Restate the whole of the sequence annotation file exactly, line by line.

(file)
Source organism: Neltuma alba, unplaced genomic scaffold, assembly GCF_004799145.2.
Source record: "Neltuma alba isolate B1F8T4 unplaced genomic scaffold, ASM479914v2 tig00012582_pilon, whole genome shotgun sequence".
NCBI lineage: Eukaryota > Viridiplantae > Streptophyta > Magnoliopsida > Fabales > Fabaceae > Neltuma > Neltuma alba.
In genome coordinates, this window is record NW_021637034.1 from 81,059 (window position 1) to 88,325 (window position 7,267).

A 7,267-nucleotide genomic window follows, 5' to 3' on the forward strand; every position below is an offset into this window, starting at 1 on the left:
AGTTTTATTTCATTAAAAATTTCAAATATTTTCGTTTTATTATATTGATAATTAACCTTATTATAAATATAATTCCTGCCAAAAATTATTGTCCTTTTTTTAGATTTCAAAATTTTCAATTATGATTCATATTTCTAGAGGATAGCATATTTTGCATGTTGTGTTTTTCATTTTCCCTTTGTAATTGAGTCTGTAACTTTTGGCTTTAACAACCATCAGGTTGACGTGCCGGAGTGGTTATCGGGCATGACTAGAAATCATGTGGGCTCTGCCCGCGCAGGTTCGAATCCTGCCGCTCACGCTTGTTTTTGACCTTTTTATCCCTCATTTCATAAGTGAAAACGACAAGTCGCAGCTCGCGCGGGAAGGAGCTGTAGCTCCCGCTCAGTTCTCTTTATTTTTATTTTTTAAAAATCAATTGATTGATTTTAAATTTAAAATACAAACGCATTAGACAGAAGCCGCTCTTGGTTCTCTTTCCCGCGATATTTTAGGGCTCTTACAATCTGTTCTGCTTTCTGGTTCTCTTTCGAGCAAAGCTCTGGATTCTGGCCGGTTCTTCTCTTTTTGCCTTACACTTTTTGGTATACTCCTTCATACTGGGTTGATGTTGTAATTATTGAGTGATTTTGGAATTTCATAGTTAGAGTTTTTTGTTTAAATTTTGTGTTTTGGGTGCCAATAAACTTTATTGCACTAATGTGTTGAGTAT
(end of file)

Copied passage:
Source organism: Neltuma alba, unplaced genomic scaffold, assembly GCF_004799145.2.
Source record: "Neltuma alba isolate B1F8T4 unplaced genomic scaffold, ASM479914v2 tig00012582_pilon, whole genome shotgun sequence".
NCBI lineage: Eukaryota > Viridiplantae > Streptophyta > Magnoliopsida > Fabales > Fabaceae > Neltuma > Neltuma alba.
In genome coordinates, this window is record NW_021637034.1 from 81,059 (window position 1) to 88,325 (window position 7,267).

A 7,267-nucleotide genomic window follows, 5' to 3' on the forward strand; every position below is an offset into this window, starting at 1 on the left:
AGTTTTATTTCATTAAAAATTTCAAATATTTTCGTTTTATTATATTGATAATTAACCTTATTATAAATATAATTCCTGCCAAAAATTATTGTCCTTTTTTTAGATTTCAAAATTTTCAATTATGATTCATATTTCTAGAGGATAGCATATTTTGCATGTTGTGTTTTTCATTTTCCCTTTGTAATTGAGTCTGTAACTTTTGGCTTTAACAACCATCAGGTTGACGTGCCGGAGTGGTTATCGGGCATGACTAGAAATCATGTGGGCTCTGCCCGCGCAGGTTCGAATCCTGCCGCTCACGCTTGTTTTTGACCTTTTTATCCCTCATTTCATAAGTGAAAACGACAAGTCGCAGCTCGCGCGGGAAGGAGCTGTAGCTCCCGCTCAGTTCTCTTTATTTTTATTTTTTAAAAATCAATTGATTGATTTTAAATTTAAAATACAAACGCATTAGACAGAAGCCGCTCTTGGTTCTCTTTCCCGCGATATTTTAGGGCTCTTACAATCTGTTCTGCTTTCTGGTTCTCTTTCGAGCAAAGCTCTGGATTCTGGCCGGTTCTTCTCTTTTTGCCTTACACTTTTTGGTATACTCCTTCATACTGGGTTGATGTTGTAATTATTGAGTGATTTTGGAATTTCATAGTTAGAGTTTTTTGTTTAAATTTTGTGTTTTGGGTGCCAATAAACTTTATTGCACTAATGTGTTGAGTAT